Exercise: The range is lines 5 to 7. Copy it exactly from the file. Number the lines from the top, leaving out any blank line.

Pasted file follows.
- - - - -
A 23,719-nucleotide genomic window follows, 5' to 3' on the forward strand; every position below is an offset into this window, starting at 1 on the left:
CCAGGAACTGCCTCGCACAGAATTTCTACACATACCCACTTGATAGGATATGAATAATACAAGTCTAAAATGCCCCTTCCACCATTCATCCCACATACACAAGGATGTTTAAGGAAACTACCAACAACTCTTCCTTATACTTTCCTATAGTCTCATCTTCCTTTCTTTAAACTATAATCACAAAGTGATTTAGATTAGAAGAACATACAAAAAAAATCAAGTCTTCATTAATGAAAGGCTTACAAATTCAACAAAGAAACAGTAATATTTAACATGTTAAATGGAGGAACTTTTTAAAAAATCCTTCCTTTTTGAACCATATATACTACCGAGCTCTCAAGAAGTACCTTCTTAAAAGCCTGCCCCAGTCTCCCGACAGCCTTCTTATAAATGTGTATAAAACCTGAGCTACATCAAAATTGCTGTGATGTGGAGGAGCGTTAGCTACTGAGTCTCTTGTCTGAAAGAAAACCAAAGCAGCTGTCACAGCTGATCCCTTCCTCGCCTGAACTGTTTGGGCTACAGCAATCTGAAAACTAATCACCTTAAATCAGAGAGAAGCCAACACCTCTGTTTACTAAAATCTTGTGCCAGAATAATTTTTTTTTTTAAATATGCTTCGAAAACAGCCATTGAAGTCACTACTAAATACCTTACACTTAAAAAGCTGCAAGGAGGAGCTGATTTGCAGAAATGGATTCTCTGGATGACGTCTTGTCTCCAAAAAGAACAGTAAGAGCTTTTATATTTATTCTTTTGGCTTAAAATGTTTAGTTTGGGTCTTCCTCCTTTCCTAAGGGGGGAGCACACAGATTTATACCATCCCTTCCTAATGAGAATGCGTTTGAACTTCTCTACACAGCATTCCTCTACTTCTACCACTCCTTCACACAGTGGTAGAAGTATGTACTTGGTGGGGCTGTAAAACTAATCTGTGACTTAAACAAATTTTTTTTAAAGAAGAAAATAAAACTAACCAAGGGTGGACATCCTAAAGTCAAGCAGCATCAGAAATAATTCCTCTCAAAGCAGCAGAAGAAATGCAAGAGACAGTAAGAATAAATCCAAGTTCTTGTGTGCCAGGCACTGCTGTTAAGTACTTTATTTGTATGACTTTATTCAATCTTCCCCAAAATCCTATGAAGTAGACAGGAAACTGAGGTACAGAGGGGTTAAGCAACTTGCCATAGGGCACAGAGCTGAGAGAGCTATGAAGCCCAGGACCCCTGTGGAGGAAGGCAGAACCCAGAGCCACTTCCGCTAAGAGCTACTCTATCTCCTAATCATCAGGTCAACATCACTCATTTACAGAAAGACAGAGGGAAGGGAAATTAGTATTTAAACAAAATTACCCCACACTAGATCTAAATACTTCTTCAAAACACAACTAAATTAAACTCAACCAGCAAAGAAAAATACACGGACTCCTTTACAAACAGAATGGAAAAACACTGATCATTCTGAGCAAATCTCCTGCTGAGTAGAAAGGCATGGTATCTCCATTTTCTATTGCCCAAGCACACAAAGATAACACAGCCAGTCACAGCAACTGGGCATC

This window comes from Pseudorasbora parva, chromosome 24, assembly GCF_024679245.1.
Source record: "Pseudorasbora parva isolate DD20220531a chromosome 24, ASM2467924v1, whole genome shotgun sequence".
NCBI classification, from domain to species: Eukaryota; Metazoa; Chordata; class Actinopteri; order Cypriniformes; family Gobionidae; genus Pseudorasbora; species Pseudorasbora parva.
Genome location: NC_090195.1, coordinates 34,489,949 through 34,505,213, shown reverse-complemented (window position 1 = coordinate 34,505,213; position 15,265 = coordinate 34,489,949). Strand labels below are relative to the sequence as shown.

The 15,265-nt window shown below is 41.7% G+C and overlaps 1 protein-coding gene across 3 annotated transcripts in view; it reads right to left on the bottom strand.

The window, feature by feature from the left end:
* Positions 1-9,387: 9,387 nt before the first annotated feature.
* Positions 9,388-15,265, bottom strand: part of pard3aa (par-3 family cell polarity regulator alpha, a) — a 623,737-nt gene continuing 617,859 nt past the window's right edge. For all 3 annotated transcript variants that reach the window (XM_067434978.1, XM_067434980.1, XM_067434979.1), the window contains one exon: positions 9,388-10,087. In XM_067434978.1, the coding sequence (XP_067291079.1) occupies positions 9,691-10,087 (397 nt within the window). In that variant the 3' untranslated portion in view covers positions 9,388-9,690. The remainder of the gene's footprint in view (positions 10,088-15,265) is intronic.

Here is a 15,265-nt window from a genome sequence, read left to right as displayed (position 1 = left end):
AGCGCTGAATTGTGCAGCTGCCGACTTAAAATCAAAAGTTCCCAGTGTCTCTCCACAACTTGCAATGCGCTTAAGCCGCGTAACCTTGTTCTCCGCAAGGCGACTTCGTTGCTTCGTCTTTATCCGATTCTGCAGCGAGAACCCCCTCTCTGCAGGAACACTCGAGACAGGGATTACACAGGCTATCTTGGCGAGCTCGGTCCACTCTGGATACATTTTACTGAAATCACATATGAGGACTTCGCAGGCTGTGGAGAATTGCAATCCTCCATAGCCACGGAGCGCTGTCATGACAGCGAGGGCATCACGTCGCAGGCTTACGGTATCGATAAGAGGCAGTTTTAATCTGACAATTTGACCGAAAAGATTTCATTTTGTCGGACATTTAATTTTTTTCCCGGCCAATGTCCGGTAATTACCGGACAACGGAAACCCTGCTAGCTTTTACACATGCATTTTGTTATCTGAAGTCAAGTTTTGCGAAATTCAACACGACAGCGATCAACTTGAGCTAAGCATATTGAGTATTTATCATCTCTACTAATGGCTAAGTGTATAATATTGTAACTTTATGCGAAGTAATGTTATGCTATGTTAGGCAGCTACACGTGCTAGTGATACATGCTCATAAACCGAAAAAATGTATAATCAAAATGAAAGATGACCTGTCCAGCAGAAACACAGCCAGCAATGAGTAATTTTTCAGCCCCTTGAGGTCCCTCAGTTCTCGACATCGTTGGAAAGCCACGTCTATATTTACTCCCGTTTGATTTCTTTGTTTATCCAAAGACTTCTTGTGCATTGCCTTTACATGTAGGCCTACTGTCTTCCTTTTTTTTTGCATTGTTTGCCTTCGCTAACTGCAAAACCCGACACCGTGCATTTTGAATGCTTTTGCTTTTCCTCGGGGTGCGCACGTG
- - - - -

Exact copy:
NCBI classification, from domain to species: Eukaryota; Metazoa; Chordata; class Actinopteri; order Cypriniformes; family Gobionidae; genus Pseudorasbora; species Pseudorasbora parva.
Genome location: NC_090195.1, coordinates 34,489,949 through 34,505,213, shown reverse-complemented (window position 1 = coordinate 34,505,213; position 15,265 = coordinate 34,489,949). Strand labels below are relative to the sequence as shown.

The 15,265-nt window shown below is 41.7% G+C and overlaps 1 protein-coding gene across 3 annotated transcripts in view; it reads right to left on the bottom strand.